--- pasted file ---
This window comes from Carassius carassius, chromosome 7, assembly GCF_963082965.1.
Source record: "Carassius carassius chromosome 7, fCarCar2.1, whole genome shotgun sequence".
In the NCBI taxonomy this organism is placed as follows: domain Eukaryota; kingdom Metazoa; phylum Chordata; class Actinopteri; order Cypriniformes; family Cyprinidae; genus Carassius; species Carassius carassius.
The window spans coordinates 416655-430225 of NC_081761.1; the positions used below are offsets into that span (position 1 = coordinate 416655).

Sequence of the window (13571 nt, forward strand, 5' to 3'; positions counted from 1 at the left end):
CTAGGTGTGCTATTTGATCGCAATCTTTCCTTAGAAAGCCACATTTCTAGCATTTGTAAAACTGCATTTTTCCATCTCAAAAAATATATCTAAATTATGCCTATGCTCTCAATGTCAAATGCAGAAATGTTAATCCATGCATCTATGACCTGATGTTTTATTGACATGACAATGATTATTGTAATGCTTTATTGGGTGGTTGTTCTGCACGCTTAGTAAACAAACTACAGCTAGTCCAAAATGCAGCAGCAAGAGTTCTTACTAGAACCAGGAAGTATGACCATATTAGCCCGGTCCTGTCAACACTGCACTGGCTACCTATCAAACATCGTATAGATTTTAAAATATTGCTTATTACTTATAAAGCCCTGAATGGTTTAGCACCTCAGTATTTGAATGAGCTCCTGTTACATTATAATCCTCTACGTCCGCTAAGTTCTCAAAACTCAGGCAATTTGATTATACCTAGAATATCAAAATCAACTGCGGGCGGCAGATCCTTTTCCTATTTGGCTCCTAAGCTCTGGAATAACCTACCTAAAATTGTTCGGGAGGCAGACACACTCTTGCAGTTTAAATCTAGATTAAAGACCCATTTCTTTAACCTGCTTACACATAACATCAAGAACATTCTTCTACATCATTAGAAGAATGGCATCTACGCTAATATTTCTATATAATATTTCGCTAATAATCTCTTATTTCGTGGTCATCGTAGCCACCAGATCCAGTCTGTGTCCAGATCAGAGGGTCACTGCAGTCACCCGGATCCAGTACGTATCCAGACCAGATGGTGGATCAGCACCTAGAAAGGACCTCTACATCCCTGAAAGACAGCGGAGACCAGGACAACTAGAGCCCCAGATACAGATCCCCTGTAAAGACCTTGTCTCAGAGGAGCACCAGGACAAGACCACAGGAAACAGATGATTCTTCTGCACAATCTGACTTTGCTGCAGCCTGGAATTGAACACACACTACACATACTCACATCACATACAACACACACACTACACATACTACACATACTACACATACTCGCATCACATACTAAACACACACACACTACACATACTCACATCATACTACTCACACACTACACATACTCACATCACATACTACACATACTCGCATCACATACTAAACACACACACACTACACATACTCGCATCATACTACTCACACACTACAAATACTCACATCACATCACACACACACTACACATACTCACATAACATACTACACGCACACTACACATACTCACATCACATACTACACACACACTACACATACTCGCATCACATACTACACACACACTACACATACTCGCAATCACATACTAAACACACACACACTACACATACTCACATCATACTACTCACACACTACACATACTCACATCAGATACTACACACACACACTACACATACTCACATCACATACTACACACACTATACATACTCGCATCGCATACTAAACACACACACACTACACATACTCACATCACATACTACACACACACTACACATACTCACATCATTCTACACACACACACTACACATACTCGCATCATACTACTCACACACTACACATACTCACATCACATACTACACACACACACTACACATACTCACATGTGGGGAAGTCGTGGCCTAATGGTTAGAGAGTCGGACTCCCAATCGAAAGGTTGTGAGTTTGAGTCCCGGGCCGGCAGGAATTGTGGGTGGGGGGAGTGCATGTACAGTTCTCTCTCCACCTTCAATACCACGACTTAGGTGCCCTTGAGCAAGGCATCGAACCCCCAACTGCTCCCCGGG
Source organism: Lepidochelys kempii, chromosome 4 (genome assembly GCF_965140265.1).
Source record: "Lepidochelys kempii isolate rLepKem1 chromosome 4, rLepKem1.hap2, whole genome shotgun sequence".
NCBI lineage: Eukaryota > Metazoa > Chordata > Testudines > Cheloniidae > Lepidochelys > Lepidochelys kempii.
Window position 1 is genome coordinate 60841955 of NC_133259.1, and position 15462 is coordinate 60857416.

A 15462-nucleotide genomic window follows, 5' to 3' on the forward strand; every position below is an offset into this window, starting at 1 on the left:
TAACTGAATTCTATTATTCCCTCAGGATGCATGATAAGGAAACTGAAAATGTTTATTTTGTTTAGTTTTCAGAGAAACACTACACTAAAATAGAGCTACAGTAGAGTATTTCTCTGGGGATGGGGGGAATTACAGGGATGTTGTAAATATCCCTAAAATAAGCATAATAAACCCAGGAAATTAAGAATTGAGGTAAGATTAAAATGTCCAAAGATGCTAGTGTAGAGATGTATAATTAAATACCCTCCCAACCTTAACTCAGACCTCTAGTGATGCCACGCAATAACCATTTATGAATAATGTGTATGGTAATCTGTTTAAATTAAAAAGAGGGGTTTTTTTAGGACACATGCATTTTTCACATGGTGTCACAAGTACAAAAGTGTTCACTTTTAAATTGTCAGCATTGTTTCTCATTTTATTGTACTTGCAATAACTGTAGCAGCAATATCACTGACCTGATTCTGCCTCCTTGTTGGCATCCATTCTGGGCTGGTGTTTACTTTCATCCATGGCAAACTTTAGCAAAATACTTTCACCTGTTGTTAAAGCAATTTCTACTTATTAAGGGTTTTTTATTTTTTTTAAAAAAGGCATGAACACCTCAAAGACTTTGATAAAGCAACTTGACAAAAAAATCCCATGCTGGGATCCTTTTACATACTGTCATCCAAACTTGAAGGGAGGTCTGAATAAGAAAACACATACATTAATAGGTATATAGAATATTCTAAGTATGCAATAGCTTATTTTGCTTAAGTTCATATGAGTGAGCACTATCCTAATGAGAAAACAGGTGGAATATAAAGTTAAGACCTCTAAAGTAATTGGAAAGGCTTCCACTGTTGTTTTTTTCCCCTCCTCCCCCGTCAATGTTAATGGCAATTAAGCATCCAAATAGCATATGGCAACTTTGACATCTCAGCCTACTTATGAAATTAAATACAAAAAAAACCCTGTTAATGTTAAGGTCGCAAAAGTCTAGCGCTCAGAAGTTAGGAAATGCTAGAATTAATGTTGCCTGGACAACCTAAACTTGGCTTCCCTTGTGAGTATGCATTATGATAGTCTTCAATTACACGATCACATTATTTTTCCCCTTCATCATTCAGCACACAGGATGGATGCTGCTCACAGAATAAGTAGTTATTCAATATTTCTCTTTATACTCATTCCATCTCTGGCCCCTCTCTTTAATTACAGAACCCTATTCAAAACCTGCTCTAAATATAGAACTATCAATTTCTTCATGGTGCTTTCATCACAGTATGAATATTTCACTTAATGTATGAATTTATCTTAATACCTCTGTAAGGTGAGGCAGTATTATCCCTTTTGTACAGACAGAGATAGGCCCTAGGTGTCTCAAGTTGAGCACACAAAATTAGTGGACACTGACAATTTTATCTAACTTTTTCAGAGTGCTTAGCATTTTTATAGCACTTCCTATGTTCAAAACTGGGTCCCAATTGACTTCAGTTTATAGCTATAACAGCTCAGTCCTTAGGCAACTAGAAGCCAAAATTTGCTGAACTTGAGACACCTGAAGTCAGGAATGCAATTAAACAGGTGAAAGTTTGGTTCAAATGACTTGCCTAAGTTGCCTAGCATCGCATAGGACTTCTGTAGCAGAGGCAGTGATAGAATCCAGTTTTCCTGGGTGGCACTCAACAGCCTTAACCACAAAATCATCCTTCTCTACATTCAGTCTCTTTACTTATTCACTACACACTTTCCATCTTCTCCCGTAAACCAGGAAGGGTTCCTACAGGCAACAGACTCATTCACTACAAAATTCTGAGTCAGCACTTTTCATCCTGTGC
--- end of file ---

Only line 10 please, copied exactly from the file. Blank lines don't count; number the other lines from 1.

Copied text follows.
Window position 1 is genome coordinate 60841955 of NC_133259.1, and position 15462 is coordinate 60857416.